Science Education

Formerly known as European Learning Laboratory for the Life Sciences

Our inspiring educational experiences share the scientific discoveries of EMBL with young learners aged 10-19 years and teachers in Europe and beyond. We belong to EMBL’s Science Education and Public Engagement office.

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Step 5: Structure of GFP


In the final part of the activity, we will utilise the Protein Data Bank Europe (PDBe) to visualise an interactive three-dimensional structure of GFP and play around with it.

Your task

Proceed as described below:

  1. Click on the tab “PDBe”.
  2. Search for either Green Fluorescent ProteinGFP, or 1GFL.
  3. Follow the instructions in the “PDBe” tab and try to answer the task questions.


  1. Open PDBe in a separate browser window: https://www.ebi.ac.uk/pdbe/
  2. In the search box enter either Green Fluorescent ProteinGFP, or 1GFL and hit the “Search” button.
  3. You have now been forwarded to the green fluorescent protein (GFP) entries in PDBe. If you click on a picture of one of the protein structures you can open an interactive 3D protein viewer (alternatively, click on “View in 3D” and then select the “Astex Viewer”). Please note that you might be asked to grant permission to Java at this stage. You are now viewing a three-dimensional ribbon-cartoon structure of GFP. You can use your cursor to rotate the structure. Selected features (such as type of structural representation or colour) can be modified either by using the menu on the left or by right-clicking on the image.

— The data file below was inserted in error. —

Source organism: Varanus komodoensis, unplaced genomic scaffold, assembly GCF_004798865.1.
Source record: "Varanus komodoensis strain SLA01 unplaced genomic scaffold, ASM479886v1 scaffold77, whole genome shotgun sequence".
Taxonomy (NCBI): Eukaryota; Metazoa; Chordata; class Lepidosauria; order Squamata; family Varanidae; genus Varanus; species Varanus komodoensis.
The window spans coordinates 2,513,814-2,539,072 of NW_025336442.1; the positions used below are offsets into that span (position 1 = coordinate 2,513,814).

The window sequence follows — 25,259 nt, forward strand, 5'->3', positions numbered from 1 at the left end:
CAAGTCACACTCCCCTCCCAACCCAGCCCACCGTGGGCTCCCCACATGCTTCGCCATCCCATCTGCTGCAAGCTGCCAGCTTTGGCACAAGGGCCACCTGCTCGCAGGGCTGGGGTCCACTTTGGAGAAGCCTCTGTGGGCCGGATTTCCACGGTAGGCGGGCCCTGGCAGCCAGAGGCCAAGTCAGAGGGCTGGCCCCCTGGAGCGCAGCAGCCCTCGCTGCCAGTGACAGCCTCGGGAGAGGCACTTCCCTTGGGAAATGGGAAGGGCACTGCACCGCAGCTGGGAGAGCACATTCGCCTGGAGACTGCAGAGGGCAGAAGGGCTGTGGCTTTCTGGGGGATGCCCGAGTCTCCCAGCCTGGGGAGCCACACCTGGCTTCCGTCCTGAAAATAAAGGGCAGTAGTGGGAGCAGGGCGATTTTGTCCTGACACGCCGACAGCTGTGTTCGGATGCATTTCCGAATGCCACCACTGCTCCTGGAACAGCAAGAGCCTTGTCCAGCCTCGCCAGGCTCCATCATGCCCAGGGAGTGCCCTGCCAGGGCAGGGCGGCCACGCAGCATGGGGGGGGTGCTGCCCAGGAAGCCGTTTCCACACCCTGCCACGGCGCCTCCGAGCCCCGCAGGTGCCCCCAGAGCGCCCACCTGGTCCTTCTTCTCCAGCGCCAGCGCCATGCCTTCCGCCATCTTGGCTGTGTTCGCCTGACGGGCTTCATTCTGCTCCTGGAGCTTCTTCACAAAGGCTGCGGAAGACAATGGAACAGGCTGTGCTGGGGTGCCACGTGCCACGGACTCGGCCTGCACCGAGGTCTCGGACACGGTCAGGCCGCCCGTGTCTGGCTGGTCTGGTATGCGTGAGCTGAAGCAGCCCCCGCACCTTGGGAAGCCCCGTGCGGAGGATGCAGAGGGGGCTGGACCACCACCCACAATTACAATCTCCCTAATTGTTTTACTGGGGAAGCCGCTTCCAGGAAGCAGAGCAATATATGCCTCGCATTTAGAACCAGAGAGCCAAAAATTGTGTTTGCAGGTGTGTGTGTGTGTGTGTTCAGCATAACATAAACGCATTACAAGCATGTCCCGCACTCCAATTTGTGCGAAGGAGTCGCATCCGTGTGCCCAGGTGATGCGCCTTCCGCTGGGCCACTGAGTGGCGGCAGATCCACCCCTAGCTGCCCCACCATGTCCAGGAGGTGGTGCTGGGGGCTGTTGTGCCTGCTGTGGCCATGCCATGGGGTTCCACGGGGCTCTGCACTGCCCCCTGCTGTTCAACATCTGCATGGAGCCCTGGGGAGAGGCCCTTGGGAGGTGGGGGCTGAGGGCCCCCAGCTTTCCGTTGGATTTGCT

Play around with the interactive three-dimensional protein structure and try to answer some of the following questions:

  • What does the shape of the GFP molecule look like?
  • Can you find the chromophore in the molecular structure?
  • What effect can mutations have on the function of the protein?

Activity navigation

GFP treasure hunt